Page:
The Cloud of Unknowing: Our Future is
Artist/designer and Ashland, MA, native Dan Borelli has been working for the last several years on a collaborative, multidisciplinary project titled The Cloud of Unknowing: Our Future Is Our History. Ashland is where the Nyanza Superfund site is located, and Dan’s project is aimed at helping the townspeople come to grips with the severe effects water and soil contamination from the Nyanza colorant plant and its predecessors at the site have had on public health in the area. As Dan has worked on The Cloud of Unknowing over time, he has been able to establish a network of creative partners and supportive local institutions that has allowed him to expand it from a one-person project commemorating friends who died from cancer caused by the contamination to a much larger “distributed institution” that is producing an exhibition at the Ashland Public Library, a teaching unit for a course at the Harvard School of Public Health and, potentially, other related entities. For his Prospectus contribution, Dan has written a first-person “travelogue” of The Cloud of Unknowing from inception to current status and well as the video “introduction” that appears directly below.
For the last three years I have been working on a research-based art project about Ashland, MA, and its Superfund site, the Nyanza Colorant Plant. The subject choice is not random; in fact, it’s deeply personal as Ashland is my hometown, and the Superfund site is directly responsible for contaminating my community. Some friends of mine even contracted a rare, fatal form of cancer, and Nyanza was posthumously verified as the source. My project, titled The Cloud of Unknowing: Our Future is Our History, looks at the various cultures within a contaminated community, and the unknowing refers directly to the meta-narratives that shape identity, often only known to “insiders” as their patrimony.
In forming our identities, we rely as much on these internal stories as we do on external facts. As narrative is one axis along this formational process of identity, how is the perpendicular axis of knowledge shaped? What are the various constructs of knowledge and their methodologies for establishing facts? A more specific inquiry in the case of a contaminated community asks the following: what are the systems for how “public knowledge” is made public and for the processes of disseminating “public knowledge”—both physical and digital—back into the very publics that are impacted? My project is situated within this state of cognitive dissonance between subjective forms of knowing and quantitative representations of place.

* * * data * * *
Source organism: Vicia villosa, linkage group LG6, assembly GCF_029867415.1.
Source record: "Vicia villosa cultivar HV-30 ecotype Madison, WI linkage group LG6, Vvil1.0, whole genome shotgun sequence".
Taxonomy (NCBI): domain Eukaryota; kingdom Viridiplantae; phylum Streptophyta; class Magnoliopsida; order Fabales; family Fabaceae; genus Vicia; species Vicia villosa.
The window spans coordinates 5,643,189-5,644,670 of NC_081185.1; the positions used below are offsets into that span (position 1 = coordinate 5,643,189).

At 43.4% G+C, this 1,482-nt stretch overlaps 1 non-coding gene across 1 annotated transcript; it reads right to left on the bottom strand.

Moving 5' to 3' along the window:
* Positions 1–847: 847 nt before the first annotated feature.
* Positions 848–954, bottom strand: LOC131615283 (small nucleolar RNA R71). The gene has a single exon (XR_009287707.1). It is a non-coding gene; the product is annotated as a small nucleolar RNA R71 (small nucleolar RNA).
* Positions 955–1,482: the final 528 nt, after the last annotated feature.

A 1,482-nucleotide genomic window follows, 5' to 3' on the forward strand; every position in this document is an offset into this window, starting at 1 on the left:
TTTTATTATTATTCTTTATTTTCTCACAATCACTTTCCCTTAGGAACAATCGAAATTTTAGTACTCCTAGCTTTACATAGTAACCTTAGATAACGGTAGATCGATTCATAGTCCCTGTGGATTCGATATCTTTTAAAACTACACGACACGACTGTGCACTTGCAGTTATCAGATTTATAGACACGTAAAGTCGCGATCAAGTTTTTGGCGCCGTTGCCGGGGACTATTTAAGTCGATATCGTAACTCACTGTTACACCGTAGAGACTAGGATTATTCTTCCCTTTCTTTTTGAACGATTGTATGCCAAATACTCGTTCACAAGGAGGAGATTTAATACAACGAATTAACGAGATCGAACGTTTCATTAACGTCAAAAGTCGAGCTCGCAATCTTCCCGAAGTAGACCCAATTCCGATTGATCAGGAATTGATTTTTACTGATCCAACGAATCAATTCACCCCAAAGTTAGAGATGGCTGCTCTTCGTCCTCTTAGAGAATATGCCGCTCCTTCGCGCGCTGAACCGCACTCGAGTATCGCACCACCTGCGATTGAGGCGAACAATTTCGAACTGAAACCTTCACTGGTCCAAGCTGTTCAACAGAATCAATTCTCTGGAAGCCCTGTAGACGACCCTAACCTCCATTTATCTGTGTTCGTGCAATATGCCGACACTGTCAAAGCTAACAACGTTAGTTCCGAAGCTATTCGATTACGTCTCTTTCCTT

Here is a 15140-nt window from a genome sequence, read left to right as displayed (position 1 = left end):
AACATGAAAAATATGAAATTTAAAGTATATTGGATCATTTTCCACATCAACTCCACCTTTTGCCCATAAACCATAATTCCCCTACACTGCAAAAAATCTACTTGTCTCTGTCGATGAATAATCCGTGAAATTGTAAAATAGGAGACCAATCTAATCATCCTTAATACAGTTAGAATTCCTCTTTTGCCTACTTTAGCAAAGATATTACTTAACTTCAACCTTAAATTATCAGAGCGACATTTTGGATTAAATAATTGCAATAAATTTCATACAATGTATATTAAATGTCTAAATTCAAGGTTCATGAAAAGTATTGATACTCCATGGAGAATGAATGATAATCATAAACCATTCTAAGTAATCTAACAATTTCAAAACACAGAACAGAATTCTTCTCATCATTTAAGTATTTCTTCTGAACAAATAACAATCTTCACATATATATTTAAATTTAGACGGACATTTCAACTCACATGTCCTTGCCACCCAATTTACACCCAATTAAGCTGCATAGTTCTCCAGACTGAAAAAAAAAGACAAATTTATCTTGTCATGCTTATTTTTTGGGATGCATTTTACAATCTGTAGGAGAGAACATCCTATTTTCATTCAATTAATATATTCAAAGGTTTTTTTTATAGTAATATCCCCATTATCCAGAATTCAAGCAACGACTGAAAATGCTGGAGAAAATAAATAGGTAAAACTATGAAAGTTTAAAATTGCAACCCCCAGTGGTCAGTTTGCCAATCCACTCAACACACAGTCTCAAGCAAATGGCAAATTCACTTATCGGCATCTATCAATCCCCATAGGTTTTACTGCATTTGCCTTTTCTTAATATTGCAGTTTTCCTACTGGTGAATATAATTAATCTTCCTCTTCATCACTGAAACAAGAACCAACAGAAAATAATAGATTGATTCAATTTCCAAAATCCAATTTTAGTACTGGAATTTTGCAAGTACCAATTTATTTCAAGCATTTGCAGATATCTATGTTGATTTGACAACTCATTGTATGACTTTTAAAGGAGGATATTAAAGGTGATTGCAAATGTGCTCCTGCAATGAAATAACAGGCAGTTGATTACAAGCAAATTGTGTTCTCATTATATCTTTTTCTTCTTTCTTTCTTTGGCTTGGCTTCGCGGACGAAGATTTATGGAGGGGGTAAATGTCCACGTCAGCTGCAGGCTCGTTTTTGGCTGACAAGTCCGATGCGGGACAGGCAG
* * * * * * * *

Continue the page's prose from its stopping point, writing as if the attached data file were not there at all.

For the Artists’ Prospectus for the Nation, I have composed a first-person “travelogue” of my project from inception to its current status. This is an account of an artist’s return to his hometown and trespassing across suppressed subjects and interrogating identity shapers that lie embedded within a place to show that contamination occurs across strata and scales in physical and psychological realms. The final form is produced here as a digital “booklet, downloadable below, and as printed matter, which will be available in the future at the Ashland Public Library.
The Cloud of Unknowing: Our Future is Our History Booklet
This is the digital version of Dan’s “travelogue.”
Click here to download the booklet. (35 Mb file).
Dan Borelli is a visual artist and the Director of Exhibitions at the Harvard University Graduate School of Design. Dan’s creative practice, seen as a whole, focuses on the interdependent qualities of color, light, and space. As both an active participant in an institution and an artist who creates individual projects that engage institutions, Dan’s artistic process is highly collaborative and team-oriented.
Originally from Ashland Massachusetts and currently residing in Framingham, he has recently shifted his practice from an individual who makes things and then places them in space to an individual who makes things happen with people in space. Central to this shift is his ongoing project on the relationship between the town of Ashland and its Superfund site, the Nyanza Colorant Plant. In this project he is collaborating with Kara Oehler and the Zeega software team to create a participatory archive to display the living histories of this subject at the Ashland Public Library and on the web. Together, they are creating a multimedia teaching case of this project for the Harvard School of Public Health.
Borelli Project in Ashland Receives $75,000 ArtPlace Grant